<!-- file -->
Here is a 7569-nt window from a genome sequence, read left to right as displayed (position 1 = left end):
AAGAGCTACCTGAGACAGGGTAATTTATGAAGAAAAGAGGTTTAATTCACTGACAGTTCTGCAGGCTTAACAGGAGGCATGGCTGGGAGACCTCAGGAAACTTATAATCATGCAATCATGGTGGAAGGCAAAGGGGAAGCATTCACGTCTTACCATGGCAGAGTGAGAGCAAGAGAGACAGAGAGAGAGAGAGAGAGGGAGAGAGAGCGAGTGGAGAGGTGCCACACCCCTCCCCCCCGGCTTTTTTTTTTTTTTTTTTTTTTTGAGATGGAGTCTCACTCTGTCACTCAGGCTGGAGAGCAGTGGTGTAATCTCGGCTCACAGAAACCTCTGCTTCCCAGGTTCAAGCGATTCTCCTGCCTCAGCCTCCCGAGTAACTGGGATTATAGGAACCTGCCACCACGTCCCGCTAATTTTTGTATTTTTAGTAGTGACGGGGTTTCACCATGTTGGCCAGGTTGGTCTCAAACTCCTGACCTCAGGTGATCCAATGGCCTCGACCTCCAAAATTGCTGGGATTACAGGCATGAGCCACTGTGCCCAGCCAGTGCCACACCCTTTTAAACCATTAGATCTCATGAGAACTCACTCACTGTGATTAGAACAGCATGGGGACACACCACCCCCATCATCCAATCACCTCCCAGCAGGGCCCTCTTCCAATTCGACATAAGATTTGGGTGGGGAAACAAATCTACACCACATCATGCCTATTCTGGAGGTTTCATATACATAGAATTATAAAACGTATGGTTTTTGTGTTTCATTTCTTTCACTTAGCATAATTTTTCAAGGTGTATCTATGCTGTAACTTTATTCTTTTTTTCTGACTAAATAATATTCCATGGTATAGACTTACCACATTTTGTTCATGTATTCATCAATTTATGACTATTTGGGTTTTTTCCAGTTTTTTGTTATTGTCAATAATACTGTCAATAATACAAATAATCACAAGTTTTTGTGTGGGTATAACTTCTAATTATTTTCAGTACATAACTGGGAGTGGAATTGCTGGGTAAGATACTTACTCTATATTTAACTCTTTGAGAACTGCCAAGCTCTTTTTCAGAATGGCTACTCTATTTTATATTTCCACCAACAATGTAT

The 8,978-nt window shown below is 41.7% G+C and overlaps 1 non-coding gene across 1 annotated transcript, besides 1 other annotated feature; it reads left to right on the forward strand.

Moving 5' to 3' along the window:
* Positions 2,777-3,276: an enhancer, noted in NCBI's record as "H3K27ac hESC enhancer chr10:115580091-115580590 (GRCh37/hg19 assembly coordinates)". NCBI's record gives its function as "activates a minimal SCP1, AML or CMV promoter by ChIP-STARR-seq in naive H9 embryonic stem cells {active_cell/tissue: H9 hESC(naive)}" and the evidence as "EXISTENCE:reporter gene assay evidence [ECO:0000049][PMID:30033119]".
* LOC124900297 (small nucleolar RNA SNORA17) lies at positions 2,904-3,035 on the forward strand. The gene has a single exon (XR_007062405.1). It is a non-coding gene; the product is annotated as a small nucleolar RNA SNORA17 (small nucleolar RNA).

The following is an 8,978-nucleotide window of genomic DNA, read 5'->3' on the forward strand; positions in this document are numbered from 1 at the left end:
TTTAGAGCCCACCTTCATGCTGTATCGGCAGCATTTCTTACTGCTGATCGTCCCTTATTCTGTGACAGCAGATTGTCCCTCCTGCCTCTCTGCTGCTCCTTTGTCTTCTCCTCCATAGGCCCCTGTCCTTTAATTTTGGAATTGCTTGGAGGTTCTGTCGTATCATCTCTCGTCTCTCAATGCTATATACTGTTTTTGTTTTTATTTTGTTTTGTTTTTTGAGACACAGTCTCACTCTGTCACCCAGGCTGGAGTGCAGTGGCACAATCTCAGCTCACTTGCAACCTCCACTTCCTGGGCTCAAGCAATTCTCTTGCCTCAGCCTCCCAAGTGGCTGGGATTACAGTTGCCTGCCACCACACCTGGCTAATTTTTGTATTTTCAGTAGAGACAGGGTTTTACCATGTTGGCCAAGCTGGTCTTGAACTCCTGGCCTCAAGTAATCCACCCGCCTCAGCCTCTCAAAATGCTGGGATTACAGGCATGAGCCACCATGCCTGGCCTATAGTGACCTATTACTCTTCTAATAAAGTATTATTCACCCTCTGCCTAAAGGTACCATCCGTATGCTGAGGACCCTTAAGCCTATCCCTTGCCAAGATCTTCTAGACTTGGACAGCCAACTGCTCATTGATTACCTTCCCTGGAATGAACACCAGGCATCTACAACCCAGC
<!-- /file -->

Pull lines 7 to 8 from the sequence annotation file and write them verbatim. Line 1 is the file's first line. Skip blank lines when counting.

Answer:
The following is an 8,978-nucleotide window of genomic DNA, read 5'->3' on the forward strand; positions in this document are numbered from 1 at the left end:
TTTAGAGCCCACCTTCATGCTGTATCGGCAGCATTTCTTACTGCTGATCGTCCCTTATTCTGTGACAGCAGATTGTCCCTCCTGCCTCTCTGCTGCTCCTTTGTCTTCTCCTCCATAGGCCCCTGTCCTTTAATTTTGGAATTGCTTGGAGGTTCTGTCGTATCATCTCTCGTCTCTCAATGCTATATACTGTTTTTGTTTTTATTTTGTTTTGTTTTTTGAGACACAGTCTCACTCTGTCACCCAGGCTGGAGTGCAGTGGCACAATCTCAGCTCACTTGCAACCTCCACTTCCTGGGCTCAAGCAATTCTCTTGCCTCAGCCTCCCAAGTGGCTGGGATTACAGTTGCCTGCCACCACACCTGGCTAATTTTTGTATTTTCAGTAGAGACAGGGTTTTACCATGTTGGCCAAGCTGGTCTTGAACTCCTGGCCTCAAGTAATCCACCCGCCTCAGCCTCTCAAAATGCTGGGATTACAGGCATGAGCCACCATGCCTGGCCTATAGTGACCTATTACTCTTCTAATAAAGTATTATTCACCCTCTGCCTAAAGGTACCATCCGTATGCTGAGGACCCTTAAGCCTATCCCTTGCCAAGATCTTCTAGACTTGGACAGCCAACTGCTCATTGATTACCTTCCCTGGAATGAACACCAGGCATCTACAACCCAGC